As early as 1665, biologists have known that living organisms are composed of microscopic structures. At that time Robert Hooke looked at plant tissue--specifically cork-- under magnification and discovered that it was composed of small, rectangular shaped boxes. He called the boxes "cells" because they reminded him of the rooms that monks live in in their monastery. Those rooms are called "cells" too. By the mid 1800s Theodor Schwann, Matthias Jakob Schleiden, and Rudolf Virchow had contributed observations about cells which developed into the cell theory of life. The first postulate of the cell theory is that the fundamental (or basic) unit of life is the cell. All living organisms must have at least one cell.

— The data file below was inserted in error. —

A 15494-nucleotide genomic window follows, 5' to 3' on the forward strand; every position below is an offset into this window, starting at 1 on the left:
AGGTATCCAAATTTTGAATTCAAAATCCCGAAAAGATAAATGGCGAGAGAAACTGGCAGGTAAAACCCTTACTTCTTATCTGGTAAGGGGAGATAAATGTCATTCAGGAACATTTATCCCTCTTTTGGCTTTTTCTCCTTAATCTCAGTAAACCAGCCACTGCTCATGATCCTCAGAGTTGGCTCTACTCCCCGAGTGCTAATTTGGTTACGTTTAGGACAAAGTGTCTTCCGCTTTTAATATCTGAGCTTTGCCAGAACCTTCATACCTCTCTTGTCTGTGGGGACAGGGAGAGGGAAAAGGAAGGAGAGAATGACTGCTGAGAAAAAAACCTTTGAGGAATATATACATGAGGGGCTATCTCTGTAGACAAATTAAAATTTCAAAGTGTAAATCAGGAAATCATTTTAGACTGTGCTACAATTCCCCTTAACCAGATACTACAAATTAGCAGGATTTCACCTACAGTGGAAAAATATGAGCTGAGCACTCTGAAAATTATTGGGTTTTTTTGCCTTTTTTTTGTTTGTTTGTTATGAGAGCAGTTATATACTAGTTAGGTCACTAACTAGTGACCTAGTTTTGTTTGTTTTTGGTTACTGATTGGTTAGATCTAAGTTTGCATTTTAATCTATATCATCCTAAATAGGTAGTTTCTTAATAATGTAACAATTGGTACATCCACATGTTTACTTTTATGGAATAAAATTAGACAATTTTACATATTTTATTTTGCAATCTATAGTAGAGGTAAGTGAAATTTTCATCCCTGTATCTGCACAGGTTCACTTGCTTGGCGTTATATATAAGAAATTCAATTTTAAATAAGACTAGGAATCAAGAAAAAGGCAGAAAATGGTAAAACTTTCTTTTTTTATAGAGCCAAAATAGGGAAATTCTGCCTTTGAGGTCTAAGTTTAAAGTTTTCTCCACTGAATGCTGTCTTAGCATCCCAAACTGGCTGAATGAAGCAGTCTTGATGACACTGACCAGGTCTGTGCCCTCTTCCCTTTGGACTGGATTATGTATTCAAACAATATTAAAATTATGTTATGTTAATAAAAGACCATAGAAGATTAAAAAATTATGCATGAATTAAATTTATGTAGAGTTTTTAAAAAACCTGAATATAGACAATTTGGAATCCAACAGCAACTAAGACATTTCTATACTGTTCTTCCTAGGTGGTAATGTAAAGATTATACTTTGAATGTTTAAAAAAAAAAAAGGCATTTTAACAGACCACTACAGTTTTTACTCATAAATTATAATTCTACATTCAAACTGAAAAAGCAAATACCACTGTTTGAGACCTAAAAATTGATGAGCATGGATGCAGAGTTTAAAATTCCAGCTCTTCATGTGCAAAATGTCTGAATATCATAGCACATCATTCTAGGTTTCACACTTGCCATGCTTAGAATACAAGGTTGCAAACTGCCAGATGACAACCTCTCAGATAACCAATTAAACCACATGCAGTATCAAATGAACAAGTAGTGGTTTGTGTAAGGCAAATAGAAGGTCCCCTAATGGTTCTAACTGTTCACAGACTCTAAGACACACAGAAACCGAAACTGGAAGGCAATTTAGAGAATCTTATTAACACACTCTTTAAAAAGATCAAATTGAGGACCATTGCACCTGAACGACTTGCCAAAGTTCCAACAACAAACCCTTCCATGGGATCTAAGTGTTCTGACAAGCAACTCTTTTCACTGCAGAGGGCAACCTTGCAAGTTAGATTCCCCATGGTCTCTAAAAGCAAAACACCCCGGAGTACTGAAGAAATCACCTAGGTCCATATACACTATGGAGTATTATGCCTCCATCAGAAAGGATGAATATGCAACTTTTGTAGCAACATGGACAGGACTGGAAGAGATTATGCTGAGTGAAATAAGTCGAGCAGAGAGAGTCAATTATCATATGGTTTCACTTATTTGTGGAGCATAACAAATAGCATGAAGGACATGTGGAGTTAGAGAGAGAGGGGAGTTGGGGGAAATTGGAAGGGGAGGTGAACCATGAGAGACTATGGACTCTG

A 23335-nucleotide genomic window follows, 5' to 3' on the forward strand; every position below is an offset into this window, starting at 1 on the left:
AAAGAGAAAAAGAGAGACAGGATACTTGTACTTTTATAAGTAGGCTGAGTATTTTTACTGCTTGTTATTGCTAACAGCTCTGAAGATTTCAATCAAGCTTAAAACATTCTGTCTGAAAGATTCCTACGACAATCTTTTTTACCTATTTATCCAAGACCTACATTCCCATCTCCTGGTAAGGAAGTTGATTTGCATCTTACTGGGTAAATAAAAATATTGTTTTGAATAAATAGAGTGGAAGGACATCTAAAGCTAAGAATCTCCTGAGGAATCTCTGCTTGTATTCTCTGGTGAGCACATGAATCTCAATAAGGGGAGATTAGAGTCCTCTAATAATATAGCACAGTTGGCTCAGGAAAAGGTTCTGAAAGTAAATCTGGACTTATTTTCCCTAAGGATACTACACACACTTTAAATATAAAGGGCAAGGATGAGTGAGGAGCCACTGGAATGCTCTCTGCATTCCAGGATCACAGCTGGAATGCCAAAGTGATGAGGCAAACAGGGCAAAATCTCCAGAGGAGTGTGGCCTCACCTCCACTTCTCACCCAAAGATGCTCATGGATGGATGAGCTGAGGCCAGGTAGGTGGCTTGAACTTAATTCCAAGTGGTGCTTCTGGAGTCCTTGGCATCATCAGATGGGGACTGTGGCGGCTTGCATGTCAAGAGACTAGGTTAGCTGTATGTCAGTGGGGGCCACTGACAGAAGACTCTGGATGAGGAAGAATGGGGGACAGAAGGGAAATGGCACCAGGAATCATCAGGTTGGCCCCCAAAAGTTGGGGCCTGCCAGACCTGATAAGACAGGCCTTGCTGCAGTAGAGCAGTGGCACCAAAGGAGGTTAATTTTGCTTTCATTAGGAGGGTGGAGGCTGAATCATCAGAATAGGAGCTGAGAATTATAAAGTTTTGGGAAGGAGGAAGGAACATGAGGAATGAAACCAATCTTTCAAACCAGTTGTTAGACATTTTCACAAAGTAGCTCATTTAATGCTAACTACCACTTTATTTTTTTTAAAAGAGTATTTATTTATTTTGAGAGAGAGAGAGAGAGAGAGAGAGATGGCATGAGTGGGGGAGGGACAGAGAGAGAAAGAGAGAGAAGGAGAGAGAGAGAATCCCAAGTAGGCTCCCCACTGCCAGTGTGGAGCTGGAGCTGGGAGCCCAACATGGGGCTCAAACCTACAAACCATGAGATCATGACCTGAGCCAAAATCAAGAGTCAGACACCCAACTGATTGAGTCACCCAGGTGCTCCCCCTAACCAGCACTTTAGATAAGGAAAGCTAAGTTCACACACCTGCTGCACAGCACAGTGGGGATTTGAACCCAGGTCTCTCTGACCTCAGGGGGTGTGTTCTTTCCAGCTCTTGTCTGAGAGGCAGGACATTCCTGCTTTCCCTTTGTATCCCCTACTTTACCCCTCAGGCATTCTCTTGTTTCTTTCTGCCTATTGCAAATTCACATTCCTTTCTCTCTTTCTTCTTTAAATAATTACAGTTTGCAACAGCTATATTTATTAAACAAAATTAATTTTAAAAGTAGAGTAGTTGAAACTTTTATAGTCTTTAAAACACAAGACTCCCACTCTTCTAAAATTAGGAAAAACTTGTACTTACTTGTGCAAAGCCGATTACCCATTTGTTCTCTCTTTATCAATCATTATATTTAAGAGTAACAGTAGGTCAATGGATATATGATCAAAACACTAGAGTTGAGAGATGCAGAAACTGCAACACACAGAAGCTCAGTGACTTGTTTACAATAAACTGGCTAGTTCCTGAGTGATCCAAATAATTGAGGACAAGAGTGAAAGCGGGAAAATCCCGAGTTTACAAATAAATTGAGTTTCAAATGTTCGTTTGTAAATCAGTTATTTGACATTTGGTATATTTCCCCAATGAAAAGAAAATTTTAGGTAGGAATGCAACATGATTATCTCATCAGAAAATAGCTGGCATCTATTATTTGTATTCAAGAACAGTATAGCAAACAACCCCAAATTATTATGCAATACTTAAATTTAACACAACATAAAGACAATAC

Further research into the structure of cells themselves lead to the discovery of many organelles including the nucleus. By applying observations of Gregor Mendel and the structure of the nucleus lead to the discovery that it is chemical portions of DNA which actually define the hereditary properties of an organism. DNA has a large number of chemical bonds with a fairly complex structure. However, the basic structure of DNA which controls individual hereditary traits is called the Gene.